New York CEOs call on de Blasio for crackdown on crime, quality of life issues
Over 300 storefronts on Broadway vacant due to coronavirus: Survey
FOX Business’ David Asman gives his take on struggling businesses hit by the coronavirus and crime and how to improve quality of life in New York City.
New York City business leaders across multiple industries have sent a letter to Mayor Bill de Blasio asking for action to be taken on "public safety and other quality of life issues that jeopardize economic recovery."
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"Despite New York’s success in containing the coronavirus, unprecedented numbers of New Yorkers are unemployed, facing homelessness, or otherwise at risk," the letter reads. "There is widespread anxiety over public safety, cleanliness and other quality of life issues that are contributing to deteriorating conditions in commercial districts and neighborhoods across the five boroughs."
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The business leaders noted that the city needs to send a "strong, consistent message that our employees, customers, clients and visitors will be coming back to a safe and healthy work environment" and are urging de Blasio to take immediate action to "restore essential services as a necessary precursor for solving the city’s longer term, complex, economic challenges.”
The business leaders also warned the two-term mayor that "People will be slow to return unless their concerns about security and the livability of our communities are addressed quickly and with respect and fairness for our city’s diverse populations."
The effort was organized by the Partnership for New York City, a business group whose members employ over 1.5 million New Yorkers. The letter was signed by more than 160 executives from companies including Bank of America, Macy's, Citigroup, Lyft, and Jet Blue, among others.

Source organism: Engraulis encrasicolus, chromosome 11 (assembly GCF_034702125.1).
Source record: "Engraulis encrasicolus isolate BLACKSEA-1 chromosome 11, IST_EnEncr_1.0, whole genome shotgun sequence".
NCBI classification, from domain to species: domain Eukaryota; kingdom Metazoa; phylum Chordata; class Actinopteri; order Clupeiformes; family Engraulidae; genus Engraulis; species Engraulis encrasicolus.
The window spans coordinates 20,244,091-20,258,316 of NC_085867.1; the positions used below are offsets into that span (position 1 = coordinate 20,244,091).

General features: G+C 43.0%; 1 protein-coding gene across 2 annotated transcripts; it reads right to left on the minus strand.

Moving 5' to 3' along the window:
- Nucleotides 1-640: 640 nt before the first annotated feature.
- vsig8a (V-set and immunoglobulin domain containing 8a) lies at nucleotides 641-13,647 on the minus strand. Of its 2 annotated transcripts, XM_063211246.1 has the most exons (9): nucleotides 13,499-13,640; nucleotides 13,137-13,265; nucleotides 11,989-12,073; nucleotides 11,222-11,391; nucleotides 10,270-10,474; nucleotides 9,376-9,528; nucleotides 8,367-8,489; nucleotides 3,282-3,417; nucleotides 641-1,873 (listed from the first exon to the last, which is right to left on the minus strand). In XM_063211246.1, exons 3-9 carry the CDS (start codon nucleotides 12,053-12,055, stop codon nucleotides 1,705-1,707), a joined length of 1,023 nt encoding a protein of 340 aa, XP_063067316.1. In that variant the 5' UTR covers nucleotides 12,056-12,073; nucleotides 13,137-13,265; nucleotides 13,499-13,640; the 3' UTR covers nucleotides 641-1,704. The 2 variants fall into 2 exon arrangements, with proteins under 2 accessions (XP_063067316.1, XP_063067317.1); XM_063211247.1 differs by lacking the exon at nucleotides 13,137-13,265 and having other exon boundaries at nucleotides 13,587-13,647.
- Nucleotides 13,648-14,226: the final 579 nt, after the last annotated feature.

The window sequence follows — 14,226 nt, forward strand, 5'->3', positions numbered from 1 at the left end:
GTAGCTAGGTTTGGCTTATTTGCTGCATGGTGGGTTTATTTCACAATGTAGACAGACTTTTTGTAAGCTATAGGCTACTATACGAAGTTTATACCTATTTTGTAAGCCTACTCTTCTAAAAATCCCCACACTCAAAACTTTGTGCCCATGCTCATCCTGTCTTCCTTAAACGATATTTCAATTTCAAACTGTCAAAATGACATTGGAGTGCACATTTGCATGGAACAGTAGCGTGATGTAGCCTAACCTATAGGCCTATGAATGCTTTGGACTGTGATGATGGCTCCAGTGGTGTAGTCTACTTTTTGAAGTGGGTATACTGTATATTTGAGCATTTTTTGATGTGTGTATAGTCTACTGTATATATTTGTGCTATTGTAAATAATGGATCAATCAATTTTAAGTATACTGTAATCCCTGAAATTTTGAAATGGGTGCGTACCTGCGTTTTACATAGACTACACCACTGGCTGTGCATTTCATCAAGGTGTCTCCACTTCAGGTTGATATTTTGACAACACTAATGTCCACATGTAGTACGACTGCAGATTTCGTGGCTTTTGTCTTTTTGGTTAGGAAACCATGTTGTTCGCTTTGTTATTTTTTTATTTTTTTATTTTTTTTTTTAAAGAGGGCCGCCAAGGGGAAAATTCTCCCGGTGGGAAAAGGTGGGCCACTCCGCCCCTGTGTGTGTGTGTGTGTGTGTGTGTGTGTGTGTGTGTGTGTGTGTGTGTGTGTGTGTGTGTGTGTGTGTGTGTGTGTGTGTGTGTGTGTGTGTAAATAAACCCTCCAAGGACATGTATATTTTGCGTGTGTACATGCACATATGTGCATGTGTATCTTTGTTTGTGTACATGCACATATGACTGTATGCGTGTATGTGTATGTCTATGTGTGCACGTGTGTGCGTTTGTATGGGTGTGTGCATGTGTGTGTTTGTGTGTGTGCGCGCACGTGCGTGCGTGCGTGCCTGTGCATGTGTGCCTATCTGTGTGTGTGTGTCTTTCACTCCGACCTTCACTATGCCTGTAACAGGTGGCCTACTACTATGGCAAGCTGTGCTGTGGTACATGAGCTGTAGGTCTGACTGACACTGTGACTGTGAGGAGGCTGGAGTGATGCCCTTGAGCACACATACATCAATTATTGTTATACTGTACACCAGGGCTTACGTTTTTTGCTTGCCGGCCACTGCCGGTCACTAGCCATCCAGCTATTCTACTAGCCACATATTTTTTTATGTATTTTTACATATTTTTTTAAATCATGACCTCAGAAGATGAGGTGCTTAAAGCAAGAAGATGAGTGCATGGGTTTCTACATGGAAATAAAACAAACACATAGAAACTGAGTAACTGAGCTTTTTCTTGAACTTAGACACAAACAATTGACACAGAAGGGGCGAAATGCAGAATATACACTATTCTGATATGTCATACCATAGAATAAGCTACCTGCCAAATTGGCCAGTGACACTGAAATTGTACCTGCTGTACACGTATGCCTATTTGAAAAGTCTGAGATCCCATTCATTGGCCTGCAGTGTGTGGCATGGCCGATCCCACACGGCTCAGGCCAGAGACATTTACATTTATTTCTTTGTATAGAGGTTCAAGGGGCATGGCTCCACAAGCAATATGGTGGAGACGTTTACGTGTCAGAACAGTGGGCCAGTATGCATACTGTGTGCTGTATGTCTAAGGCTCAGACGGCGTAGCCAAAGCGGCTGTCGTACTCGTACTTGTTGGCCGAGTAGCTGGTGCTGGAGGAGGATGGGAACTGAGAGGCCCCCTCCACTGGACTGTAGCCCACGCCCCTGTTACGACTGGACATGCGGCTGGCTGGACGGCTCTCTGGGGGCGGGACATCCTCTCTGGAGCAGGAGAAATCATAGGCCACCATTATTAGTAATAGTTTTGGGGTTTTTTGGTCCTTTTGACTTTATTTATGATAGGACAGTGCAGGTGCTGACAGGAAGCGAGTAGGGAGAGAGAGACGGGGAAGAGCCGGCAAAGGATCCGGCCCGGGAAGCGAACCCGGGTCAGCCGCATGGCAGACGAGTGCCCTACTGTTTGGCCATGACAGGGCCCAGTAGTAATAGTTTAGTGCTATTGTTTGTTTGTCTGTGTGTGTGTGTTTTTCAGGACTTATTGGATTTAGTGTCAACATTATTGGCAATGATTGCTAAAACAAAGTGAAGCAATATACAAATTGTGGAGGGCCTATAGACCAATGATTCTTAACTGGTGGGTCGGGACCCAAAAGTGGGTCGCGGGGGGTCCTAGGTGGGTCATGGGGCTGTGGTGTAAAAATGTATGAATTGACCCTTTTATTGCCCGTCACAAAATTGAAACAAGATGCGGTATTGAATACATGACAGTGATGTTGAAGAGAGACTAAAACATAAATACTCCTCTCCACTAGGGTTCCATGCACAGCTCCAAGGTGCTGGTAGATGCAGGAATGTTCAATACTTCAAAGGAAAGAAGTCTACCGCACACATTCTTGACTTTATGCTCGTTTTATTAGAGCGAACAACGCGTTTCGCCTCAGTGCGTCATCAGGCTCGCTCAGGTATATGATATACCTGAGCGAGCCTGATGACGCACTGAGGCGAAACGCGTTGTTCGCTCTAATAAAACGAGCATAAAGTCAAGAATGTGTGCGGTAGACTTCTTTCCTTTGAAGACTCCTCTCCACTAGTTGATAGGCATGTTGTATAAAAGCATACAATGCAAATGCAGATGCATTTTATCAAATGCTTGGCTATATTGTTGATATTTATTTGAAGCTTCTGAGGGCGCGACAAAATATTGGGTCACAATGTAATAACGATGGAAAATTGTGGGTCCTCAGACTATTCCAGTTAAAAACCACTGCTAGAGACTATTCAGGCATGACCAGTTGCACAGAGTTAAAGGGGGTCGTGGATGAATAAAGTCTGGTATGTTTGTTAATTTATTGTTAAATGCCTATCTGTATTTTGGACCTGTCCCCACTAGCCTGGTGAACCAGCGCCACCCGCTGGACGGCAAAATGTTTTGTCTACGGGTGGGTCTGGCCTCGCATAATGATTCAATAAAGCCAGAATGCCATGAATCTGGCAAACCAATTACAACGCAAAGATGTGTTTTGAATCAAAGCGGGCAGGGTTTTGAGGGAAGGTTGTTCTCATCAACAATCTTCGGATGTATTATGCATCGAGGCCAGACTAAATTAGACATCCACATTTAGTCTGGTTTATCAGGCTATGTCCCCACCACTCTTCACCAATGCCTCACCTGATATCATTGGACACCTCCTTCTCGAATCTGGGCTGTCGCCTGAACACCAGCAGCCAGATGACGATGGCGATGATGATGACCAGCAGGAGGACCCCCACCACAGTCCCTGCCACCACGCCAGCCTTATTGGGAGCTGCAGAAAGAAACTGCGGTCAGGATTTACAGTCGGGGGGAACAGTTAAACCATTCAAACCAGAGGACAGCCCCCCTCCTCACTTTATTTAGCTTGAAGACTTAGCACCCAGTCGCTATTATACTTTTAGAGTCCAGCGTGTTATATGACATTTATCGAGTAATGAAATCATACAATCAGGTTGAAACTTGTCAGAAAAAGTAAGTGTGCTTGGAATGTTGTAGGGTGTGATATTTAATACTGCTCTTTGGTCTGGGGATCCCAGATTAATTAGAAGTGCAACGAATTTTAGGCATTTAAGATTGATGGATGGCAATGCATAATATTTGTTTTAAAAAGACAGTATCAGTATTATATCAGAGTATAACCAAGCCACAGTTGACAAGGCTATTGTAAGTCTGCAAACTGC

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"We look forward to your response and to partnering with you and others who share a commitment to a vibrant recovery and a great future for our city," the business leaders concluded.
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Bill Neidhardt, the mayor's press secretary, told FOX Business that the city is "grateful for the business community’s input, and we’ll continue partnering with them to rebuild a fairer, better city."
The Democratic mayor's administration, said Neidhardt, wants "to restore these services and save jobs, and the most direct way to do that is with long term borrowing and a federal stimulus,"
But with legislators in Congress at a standstill Neidhardt added, "We ask these leaders to join in this fight because the stakes couldn’t be higher.”
According to the New York Police Department, there were 242 citywide shooting incidents in the month of August, a 166% increased compared to the previous year and an 87% spike year to date through August 31. Meanwhile, murders increased by 34% and burglaries increased by 22% in August. Over Labor Day weekend alone, the NYPD said 160 gun arrests were made following 23 shooting incidents.
The New York City Council voted in July to slash $1 billion from the NYPD's budget to go towards programs that assist in youth and community development. The New York Post reported that the city's budget cuts have also reduced the number of weekly garbage pickups, causing an overflow on city streets and that homeless encampments across the city continue to grow.
In addition, a survey by the Partnership of New York found that fewer than 10% of the city's office workers had returned to their workspaces and offices as of last month and just a quarter of major employers expect to bring their people back by the end of the year.
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